I used to sleep late for years. 2AM was average bed time for me. Sometimes even up to 4-5AM.
Then I worked to change my habits. Now I'm up by 6AM on most days and I feel more productive than ever.
I've gone through night owl phases in the past, but I always felt like it was by choice, and I had the luxury of no desk job. I guess it felt fun or something. I've also gone to bed at 9 every night when I worked at a golf course & had to be there @ 6am. When I was in a rythm, I would wake up on time every morning with no alarm. And for months after I got a different job I would still wake up at 5am even though my alarm was set for later.
So I would agree with the idea that if you rely on the alarm your doing it wrong. If you practice a consistent bed time, and get your full requirement of sleep, you will wake up naturally just from good habits, be it early or late.
Our bodies are very pliable, and can be influenced one way or another with consistent practice.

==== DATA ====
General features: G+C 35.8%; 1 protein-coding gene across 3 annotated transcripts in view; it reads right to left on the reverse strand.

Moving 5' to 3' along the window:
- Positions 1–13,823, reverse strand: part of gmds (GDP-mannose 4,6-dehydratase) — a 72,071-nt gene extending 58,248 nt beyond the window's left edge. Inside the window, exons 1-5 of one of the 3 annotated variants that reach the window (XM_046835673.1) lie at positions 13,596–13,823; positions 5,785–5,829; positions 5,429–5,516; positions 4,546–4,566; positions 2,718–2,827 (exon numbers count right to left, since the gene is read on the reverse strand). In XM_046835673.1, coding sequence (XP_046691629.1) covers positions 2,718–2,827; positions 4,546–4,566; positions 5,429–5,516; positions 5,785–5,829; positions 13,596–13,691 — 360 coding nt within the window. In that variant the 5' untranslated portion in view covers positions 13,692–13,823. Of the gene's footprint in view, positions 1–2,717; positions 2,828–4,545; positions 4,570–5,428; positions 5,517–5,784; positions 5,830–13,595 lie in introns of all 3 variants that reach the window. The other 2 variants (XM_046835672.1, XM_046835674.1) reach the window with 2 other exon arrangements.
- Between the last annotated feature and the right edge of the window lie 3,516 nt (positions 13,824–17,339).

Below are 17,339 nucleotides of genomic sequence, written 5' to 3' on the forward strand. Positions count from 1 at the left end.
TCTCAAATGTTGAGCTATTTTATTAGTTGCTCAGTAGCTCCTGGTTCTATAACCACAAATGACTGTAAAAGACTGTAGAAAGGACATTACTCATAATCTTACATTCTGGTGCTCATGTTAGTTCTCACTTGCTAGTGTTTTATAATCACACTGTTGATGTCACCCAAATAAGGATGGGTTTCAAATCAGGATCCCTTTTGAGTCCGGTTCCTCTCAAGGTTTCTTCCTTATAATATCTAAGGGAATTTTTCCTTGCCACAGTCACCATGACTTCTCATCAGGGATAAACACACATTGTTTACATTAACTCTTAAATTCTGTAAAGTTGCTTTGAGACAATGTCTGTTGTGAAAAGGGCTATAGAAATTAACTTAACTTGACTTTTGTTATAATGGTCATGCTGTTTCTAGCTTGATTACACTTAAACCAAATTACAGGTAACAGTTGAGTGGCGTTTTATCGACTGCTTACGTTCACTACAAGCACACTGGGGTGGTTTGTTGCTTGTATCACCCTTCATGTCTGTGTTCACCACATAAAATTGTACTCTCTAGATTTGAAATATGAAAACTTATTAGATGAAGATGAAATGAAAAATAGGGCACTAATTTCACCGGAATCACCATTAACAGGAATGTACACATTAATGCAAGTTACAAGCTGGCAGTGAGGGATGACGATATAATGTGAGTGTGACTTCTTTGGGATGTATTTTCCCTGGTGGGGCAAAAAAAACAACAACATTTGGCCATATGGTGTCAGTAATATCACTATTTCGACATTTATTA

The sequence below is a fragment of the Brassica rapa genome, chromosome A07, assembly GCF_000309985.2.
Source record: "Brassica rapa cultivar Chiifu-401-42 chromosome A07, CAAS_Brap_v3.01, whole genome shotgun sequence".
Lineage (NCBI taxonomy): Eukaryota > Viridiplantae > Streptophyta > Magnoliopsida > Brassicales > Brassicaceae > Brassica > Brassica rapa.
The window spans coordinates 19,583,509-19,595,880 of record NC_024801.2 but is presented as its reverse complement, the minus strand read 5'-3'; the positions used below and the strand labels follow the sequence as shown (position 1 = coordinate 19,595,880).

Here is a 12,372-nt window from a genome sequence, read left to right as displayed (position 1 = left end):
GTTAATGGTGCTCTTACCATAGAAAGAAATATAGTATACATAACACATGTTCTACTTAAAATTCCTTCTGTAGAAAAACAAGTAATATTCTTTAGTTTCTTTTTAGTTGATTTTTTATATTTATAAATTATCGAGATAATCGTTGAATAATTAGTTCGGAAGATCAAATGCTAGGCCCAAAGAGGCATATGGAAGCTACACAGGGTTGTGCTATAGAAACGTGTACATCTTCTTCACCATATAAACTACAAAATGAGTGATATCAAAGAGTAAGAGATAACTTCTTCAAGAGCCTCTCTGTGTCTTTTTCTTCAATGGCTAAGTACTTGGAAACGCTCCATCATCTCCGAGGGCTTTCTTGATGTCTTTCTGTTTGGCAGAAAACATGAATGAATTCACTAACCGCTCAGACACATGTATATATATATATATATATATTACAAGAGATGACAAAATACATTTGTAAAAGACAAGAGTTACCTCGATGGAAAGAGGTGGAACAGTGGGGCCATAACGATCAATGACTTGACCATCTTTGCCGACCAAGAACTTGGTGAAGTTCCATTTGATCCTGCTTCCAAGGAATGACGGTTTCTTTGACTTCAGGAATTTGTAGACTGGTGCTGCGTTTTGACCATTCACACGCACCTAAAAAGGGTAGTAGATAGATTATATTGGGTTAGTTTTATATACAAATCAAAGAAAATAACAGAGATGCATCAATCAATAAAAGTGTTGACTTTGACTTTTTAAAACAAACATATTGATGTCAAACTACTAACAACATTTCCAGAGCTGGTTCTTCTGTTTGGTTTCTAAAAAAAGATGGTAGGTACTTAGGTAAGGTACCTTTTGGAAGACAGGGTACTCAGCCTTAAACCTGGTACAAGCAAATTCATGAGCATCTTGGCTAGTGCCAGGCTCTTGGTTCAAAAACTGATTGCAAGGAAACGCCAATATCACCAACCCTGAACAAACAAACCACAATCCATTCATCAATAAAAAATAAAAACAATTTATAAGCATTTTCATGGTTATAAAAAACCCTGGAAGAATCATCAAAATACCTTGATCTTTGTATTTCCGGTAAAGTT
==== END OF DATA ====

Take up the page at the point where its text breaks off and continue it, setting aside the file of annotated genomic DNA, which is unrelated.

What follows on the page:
If you're saying we all have a natural 'early' or 'late' cycle, how would that even work biologically? What would determine that? Is it hardwired into the code of our DNA? Even if this is the case, you would be handed a certain natural 'cycle' from your parents. But we know that gene expression is not static. We know many gene expressions change fluidly throughout our life depending on our environment/ behavior.
So even if I was born with a proclivity to stay up late, I would still expect to be able to change that though concerted effort and practice.
They have physiological effects. Lowering of core temperature, for one.
I definitely have sympathy for people with sleep problems/ disorders. When I was in my early teens, I had horrible troubles going to sleep. I would lay in bed, sometimes hours, without being able to fall asleep. I grew out of it for whatever reason as I got older. This is interesting now that I think of it, considering the wikipedia someone posted below on chronotype, suggesting adolescents tend to prefer delayed sleep.